Never mind the explosions â how sexist is No Time to Die?
I n No Time to Die, James Bond is âretiredâ and so a new agent has taken his 007 title. âThe worldâs moved on, Commander Bond,â purrs Lashana Lynchâs Nomi. Sheâ â yes, she â is a young Black woman. Lynchâs casting as a member of M16 is just one of No Time to Dieâs interventions, designed to refresh the franchise for a contemporary audience.
Itâs a little tedious to be asked âHow was the sexism?â instead of âHow was the film?â Yet itâs perhaps a valid question, given the filmâs two-year publicity campaign, which has been as focused on the movieâs modcons (the addition of Lynch, and Fleabag creator Phoebe Waller-Bridge as co-writer) as it has on Daniel Craigâs departure. Actually, the same is not true of the film, which is a swooning retro romance, and lavish farewell party for Craig. It has been designed as a crowd-pleaser, with more jokes and sillier gadgets and less nastiness than viewers have become accustomed to in the Craig era. Waller-Bridge, drafted in for a script polish and, likely, her feminist credentials, has lightened the mood with her signature deadpan one-liners. In a mischievous ploy to redress the balance of the seriesâ distinctly male gaze, there are now chances for audience members to ogle Bond in various states of undress (the women remain mostly clothed). Itâs the equal opportunities Bond, and Craig seems more than game.
In the 15 years since Craigâs Bond arrived and, later, waded out of the ocean, the world has changed. Craig himself admitted it in an interview in 2015. âHopefully, my Bond is not as sexist and misogynistic. I am certainly not that person. But he is,â he told Esquire magazine. Even director Cary Joji Fukanaga has acknowledged that the creepy come-ons of previous Bonds are no longer welcome. âIs it Thunderball or Goldfinger where basically Sean Conneryâs character rapes a woman? That wouldnât fly todayâ he told the Hollywood Reporter.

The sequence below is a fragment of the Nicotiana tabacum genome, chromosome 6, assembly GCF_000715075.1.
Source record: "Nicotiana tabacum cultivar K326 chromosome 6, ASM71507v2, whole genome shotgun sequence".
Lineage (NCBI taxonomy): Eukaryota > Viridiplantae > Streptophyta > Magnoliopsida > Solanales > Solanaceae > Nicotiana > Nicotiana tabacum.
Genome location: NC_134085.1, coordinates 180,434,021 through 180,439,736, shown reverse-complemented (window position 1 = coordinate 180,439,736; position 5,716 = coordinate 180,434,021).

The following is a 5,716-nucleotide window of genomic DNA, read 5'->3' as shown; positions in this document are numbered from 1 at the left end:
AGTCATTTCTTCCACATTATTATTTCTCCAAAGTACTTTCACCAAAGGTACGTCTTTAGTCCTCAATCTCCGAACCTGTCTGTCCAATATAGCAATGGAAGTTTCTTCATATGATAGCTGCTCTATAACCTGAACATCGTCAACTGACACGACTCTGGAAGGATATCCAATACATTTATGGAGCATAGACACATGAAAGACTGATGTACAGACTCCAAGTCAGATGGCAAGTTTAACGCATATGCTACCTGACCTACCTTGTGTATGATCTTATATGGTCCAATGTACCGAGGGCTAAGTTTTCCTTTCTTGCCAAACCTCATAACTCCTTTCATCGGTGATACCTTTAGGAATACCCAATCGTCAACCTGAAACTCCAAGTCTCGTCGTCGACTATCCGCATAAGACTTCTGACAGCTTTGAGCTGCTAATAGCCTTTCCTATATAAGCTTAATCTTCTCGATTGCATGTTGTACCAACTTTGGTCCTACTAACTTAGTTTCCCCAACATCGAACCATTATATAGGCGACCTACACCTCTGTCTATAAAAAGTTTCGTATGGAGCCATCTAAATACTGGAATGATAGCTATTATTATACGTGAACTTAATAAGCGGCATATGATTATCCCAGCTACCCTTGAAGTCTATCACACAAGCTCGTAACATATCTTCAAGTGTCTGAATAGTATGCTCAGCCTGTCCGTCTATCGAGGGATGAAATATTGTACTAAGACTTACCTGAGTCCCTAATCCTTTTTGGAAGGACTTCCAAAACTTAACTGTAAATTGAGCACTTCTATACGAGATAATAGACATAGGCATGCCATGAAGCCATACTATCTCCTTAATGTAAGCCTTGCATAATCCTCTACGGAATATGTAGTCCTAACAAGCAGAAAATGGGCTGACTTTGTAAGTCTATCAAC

In No Time to Die, the perpetual playboy has traded his bed-hopping habit for respectable monogamy. LÃ©a Seydouxâs psychiatrist Madeline Swann, who first appeared in 2015âs Spectre, is the first of Bondâs love interests to return â if anything, a conservative tweak. I suppose itâs noteworthy that unlike most of his previous conquests, Madeline is not so disposable. This damsel in distress is handy with a gun, but more importantly, she drives the plot and raises its stakes. She is, at least, permitted to wear a pair of jeans, their practicality cancelled out by the fact that theyâre white, and the fact that she wears them with stilettos. I get it â to strip a Bond girl of all her glamour would be too much of a heel turn. Bond is, after all, still a fantasy.
Itâs interesting then to see which elements of the fantasy the new film has dispensed with. One example is the women who canât help but fall at Bondâs feet. Amusingly, the Daily Mail reported Bondâs âfriendly rapport with his female colleaguesâ as though it were news. Any on-duty flirtation is briskly nipped in the bud. Ana De Armasâ scene-stealing trainee agent Paloma shoves Bond into a wine cellar before unbuttoning his shirt â then hands him his tuxedo and turns around. Sheâs dressed like a Bond girl, in a plunging, backless silk gown, but with her goofy sense of humour and athletic gunslinging, she sure doesnât act like one. âYou were excellent,â declares Bond, a line played straight instead of as seduction. Elsewhere, Nomi lures Bond back to his bedroom for a private meeting, making it clear she means business. Literally.Naomie Harris and Lashana Lynch at the No Time to Die world premiere. Photograph: Lia Toby/Getty Images
Lynch is a zesty addition, bringing charisma and wit to an underwritten role. Nomi feels like a symbolic achievement, not a character. We are shown and told of her competence and the respect she commands, but we learn nothing about her inner life or backstory. Understandably, the film wants to celebrate the fact that a Black woman has infiltrated and risen the ranks of such an institution, yet is uncomfortable drawing attention to her race. Indeed, the only attempt to acknowledge Nomiâs ethnicity is a glib, tacked-on moment that sees her cathartically deal with a racist remark.
The filmâs painstaking efforts to whittle itself into a more progressive shape are hardly the measure of its success. That, I think, is down to Craig, who has managed to put his own spin on Bondâs macho swagger. Throughout his tenure, the actor has dug into Bondâs inner turmoil, in turn revealing his humanity. In No Time to Die especially, Craig cracks himself open, exposing a vulnerable beating heart beneath the aloof, weatherbeaten exterior.
Lynch is more of the old-school Bond mould; a smooth, charming and inscrutable cipher. Still, the film itself is tentative in genuinely considering her as Bondâs successor. Itâs emphasised that although she might be the new 007, the title is just a number. Thereâll only ever be one James Bond.